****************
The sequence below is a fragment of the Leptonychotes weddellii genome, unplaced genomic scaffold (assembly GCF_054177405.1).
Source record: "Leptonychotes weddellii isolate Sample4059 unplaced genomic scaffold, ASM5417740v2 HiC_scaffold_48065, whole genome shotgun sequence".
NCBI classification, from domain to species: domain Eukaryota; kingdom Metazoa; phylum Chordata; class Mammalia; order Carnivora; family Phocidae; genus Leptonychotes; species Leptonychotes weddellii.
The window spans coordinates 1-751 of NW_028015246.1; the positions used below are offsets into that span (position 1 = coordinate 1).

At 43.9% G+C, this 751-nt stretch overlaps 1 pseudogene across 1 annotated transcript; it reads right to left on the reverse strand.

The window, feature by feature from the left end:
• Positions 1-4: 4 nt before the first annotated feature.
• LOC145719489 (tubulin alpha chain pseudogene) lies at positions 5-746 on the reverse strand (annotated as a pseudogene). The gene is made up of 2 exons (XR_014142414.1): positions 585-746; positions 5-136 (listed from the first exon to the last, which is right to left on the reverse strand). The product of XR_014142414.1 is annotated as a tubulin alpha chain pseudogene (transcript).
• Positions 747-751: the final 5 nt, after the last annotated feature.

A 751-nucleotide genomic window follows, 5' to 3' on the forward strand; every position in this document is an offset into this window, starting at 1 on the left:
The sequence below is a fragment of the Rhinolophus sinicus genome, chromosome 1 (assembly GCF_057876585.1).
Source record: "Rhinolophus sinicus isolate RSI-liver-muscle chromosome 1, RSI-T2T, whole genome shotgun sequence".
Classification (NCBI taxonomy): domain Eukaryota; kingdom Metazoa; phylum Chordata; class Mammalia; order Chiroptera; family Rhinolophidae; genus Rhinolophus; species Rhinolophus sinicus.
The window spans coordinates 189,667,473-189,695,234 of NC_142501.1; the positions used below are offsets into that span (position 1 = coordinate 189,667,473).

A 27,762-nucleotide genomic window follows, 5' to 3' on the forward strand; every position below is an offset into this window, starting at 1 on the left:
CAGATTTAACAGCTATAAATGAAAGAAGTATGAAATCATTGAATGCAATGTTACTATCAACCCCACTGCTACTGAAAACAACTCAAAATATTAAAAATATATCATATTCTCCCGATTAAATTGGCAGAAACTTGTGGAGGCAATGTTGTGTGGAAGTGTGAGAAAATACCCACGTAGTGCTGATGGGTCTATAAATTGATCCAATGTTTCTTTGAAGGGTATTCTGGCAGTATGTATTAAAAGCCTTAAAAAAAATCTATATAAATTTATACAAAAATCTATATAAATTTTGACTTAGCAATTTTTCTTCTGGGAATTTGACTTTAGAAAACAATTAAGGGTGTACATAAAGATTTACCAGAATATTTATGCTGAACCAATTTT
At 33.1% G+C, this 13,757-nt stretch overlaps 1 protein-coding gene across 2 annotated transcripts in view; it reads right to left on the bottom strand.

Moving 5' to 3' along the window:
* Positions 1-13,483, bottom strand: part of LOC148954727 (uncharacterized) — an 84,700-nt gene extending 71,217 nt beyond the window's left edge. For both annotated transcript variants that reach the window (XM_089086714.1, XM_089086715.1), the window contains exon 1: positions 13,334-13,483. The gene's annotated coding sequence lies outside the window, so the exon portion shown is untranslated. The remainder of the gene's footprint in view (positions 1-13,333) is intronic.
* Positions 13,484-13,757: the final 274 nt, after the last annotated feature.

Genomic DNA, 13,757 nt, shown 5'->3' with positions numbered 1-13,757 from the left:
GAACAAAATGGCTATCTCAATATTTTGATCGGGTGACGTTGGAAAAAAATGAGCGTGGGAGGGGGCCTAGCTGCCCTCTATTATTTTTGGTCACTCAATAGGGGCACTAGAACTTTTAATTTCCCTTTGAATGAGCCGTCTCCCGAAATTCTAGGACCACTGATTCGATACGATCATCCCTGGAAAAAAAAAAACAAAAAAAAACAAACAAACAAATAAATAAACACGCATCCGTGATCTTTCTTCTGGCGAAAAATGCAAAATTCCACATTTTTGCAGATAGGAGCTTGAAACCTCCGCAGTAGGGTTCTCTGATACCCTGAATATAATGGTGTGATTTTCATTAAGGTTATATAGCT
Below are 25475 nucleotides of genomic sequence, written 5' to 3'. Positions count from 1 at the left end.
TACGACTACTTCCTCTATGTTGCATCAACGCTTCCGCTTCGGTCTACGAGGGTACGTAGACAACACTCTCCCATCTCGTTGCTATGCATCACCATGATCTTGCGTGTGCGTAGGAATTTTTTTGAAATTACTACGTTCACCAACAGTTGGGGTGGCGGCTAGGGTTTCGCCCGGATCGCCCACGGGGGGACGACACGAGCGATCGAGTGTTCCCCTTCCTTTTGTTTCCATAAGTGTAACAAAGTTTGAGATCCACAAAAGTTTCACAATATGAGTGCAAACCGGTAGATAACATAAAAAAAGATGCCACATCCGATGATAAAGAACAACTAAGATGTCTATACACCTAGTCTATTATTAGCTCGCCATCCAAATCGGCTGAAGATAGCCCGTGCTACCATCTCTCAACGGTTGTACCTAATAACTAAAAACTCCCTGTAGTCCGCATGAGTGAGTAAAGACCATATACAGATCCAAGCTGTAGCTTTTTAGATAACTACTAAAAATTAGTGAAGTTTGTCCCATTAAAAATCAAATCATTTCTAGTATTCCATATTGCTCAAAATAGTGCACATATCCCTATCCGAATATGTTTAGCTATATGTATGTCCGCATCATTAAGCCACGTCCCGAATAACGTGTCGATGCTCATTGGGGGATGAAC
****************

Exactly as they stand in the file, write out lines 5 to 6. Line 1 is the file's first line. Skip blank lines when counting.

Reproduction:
At 43.9% G+C, this 751-nt stretch overlaps 1 pseudogene across 1 annotated transcript; it reads right to left on the reverse strand.

The window, feature by feature from the left end: